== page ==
Well that stuff was a bummer to type. So what about Nebraska? From what I've read, the basic problem seems to be that the young players in the front seven just aren't grasping Bo's 2-gap defense well enough to execute it. My impression of Bo is that he ain't changing the scheme to coddle the players. Are you left to hope that the LBs in particular have accrued enough experience to stop making so many mistakes? You are still rolling with multiple NFL-caliber DBs, after all.
Jesse: Honestly, I don't even think there are fixes in the near future. As a whole, I do think that more talent has come through the defense than what we've seen in a couple of years. That in and of itself is part of the fix. Now it's trying to hope for the best while this year's front seven gets gashed and gashed again while trying to learn on the job. So that's fun. Making matters worst, while I do believe our secondary has a couple of guys who will be playing in the NFL, I also think they're being put in untenable situations. Whenever you have Safetys and CBs with as many tackles as they have, and when you see the absurd Passing Yards Allowed stats, you realize that this secondary isn't in a position to point fingers either. Bottom line? Well, bottom line is this defense isn't so good, and that's just going to have to suffice until further notice sadly. Nebraska will not be able to overlook any opponent this year, even though they legitimately have claim to have more talent than most of the teams on the schedule.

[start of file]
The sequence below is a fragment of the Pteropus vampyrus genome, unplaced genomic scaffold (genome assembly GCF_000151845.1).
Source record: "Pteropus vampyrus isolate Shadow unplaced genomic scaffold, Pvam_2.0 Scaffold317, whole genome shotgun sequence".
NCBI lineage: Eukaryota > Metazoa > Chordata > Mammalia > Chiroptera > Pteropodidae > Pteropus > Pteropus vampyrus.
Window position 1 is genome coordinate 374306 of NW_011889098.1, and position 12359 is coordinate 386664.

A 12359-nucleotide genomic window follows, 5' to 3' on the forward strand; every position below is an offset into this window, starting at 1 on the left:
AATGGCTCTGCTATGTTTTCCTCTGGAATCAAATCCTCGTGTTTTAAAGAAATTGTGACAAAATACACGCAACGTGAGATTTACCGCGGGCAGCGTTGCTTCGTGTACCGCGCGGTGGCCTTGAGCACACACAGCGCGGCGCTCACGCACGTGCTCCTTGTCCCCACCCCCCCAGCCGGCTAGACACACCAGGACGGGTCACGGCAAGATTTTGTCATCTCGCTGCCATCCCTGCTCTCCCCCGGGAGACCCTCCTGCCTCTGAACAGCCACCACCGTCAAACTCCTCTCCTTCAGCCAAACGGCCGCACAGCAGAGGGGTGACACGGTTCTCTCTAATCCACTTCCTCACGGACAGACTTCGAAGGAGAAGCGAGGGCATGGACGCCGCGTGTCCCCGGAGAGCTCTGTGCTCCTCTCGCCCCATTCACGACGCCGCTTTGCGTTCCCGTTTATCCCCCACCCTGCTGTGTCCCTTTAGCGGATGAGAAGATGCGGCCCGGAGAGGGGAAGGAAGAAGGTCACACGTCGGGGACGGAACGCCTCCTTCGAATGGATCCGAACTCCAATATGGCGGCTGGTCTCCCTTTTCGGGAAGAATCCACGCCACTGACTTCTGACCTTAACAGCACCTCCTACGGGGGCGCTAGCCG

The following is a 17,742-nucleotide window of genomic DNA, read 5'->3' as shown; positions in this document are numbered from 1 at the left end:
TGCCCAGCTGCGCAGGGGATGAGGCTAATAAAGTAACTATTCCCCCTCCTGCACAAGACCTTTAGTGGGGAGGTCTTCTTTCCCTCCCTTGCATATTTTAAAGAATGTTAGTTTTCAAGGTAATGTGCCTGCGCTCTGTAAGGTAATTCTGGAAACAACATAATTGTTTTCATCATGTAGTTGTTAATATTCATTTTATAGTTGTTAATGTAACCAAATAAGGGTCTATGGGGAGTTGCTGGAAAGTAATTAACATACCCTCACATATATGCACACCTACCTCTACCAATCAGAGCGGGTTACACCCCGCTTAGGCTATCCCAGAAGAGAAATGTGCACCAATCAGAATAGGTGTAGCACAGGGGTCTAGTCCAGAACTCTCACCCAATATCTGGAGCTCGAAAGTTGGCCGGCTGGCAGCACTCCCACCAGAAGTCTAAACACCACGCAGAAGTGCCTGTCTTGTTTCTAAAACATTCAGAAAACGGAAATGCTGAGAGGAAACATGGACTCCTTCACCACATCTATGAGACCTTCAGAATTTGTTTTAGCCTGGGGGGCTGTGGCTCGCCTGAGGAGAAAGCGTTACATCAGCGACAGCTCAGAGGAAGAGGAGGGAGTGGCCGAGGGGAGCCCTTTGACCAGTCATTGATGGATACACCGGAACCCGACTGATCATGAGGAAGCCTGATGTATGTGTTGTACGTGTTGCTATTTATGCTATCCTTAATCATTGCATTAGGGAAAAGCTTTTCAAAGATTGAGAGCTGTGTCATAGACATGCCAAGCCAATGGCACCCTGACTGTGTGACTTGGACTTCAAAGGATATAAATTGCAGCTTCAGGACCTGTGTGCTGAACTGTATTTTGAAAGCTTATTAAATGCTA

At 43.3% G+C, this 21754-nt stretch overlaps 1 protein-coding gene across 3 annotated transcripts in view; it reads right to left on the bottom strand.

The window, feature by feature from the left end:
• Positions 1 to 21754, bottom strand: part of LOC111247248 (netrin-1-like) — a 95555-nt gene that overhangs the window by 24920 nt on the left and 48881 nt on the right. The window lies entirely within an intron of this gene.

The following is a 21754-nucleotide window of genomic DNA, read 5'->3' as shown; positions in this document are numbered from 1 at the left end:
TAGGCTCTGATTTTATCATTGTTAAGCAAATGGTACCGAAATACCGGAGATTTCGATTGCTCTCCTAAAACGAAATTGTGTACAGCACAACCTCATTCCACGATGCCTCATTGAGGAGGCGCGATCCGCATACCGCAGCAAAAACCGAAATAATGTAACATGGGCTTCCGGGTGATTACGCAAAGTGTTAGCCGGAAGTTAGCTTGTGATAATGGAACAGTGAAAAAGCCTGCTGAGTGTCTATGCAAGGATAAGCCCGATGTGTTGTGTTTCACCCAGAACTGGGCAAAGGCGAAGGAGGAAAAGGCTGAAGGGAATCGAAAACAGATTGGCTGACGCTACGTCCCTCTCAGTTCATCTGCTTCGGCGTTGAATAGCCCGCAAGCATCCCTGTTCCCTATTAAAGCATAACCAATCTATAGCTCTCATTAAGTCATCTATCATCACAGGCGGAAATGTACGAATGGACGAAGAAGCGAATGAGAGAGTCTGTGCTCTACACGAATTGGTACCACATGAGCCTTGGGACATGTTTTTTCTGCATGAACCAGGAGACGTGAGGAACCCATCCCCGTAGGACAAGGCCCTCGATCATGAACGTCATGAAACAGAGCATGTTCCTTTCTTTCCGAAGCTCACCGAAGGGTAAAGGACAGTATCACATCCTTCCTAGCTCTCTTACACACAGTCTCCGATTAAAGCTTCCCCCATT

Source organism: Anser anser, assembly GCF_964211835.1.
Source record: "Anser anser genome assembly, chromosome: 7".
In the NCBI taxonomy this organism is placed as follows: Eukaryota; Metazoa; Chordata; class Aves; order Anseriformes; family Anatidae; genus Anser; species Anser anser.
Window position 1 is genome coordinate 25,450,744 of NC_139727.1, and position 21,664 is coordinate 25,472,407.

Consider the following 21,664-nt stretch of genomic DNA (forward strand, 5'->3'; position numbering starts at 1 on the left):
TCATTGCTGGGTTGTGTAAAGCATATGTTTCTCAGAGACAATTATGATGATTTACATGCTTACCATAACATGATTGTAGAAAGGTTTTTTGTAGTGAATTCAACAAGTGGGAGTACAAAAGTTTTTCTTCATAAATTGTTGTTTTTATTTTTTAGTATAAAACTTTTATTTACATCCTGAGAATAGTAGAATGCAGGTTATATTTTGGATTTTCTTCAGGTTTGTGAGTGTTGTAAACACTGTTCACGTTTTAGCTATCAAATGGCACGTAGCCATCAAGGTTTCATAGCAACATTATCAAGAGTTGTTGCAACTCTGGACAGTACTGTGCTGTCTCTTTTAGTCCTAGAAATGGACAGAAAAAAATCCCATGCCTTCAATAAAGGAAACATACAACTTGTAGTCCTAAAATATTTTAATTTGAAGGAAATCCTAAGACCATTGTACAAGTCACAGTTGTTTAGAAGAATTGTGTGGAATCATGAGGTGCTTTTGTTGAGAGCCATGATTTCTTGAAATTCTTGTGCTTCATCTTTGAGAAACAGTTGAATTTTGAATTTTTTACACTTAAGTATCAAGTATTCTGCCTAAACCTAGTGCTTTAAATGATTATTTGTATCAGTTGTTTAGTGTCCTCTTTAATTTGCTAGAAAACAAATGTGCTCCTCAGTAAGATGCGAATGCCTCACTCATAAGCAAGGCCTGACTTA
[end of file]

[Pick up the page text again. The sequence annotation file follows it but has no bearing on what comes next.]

Let's get away from this, though. The point of this back and forth was to try and contrast the two games we'll be seeing this weekend: Iowa-MSU and Illinois-Nebraska. In one, there is a strong chance we see fewer than four combined touchdowns and in the other, would it surprise anyone to see each team score that many or more? What do you see as the tipping point for each game and who do you got?